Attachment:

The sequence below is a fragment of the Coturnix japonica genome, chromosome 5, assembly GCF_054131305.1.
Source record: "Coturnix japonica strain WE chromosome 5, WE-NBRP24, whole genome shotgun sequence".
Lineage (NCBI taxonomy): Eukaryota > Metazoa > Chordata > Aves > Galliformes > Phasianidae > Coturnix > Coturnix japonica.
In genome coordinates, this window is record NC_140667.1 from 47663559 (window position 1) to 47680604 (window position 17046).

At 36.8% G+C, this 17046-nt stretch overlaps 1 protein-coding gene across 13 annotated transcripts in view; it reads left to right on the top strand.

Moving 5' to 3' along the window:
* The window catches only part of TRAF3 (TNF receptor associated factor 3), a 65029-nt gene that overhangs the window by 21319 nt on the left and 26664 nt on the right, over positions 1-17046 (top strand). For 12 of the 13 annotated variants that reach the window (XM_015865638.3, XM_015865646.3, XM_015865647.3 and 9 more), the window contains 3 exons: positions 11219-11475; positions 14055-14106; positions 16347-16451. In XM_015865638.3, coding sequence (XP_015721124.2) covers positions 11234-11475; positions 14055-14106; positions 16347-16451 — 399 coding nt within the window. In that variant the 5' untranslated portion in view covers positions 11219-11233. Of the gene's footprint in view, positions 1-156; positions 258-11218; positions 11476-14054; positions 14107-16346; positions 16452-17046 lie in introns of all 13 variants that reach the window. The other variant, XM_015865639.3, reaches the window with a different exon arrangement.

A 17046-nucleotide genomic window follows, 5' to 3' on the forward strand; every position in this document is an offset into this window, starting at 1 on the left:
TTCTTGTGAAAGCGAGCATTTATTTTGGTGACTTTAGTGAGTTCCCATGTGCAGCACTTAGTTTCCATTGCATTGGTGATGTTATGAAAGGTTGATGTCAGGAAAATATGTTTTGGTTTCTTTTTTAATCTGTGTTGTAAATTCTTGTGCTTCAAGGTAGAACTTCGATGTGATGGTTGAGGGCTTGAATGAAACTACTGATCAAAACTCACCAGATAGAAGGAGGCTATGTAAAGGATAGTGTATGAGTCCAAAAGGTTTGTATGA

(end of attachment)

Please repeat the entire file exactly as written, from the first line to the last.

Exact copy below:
The sequence below is a fragment of the Coturnix japonica genome, chromosome 5, assembly GCF_054131305.1.
Source record: "Coturnix japonica strain WE chromosome 5, WE-NBRP24, whole genome shotgun sequence".
Lineage (NCBI taxonomy): Eukaryota > Metazoa > Chordata > Aves > Galliformes > Phasianidae > Coturnix > Coturnix japonica.
In genome coordinates, this window is record NC_140667.1 from 47663559 (window position 1) to 47680604 (window position 17046).

At 36.8% G+C, this 17046-nt stretch overlaps 1 protein-coding gene across 13 annotated transcripts in view; it reads left to right on the top strand.

Moving 5' to 3' along the window:
* The window catches only part of TRAF3 (TNF receptor associated factor 3), a 65029-nt gene that overhangs the window by 21319 nt on the left and 26664 nt on the right, over positions 1-17046 (top strand). For 12 of the 13 annotated variants that reach the window (XM_015865638.3, XM_015865646.3, XM_015865647.3 and 9 more), the window contains 3 exons: positions 11219-11475; positions 14055-14106; positions 16347-16451. In XM_015865638.3, coding sequence (XP_015721124.2) covers positions 11234-11475; positions 14055-14106; positions 16347-16451 — 399 coding nt within the window. In that variant the 5' untranslated portion in view covers positions 11219-11233. Of the gene's footprint in view, positions 1-156; positions 258-11218; positions 11476-14054; positions 14107-16346; positions 16452-17046 lie in introns of all 13 variants that reach the window. The other variant, XM_015865639.3, reaches the window with a different exon arrangement.

A 17046-nucleotide genomic window follows, 5' to 3' on the forward strand; every position in this document is an offset into this window, starting at 1 on the left:
TTCTTGTGAAAGCGAGCATTTATTTTGGTGACTTTAGTGAGTTCCCATGTGCAGCACTTAGTTTCCATTGCATTGGTGATGTTATGAAAGGTTGATGTCAGGAAAATATGTTTTGGTTTCTTTTTTAATCTGTGTTGTAAATTCTTGTGCTTCAAGGTAGAACTTCGATGTGATGGTTGAGGGCTTGAATGAAACTACTGATCAAAACTCACCAGATAGAAGGAGGCTATGTAAAGGATAGTGTATGAGTCCAAAAGGTTTGTATGA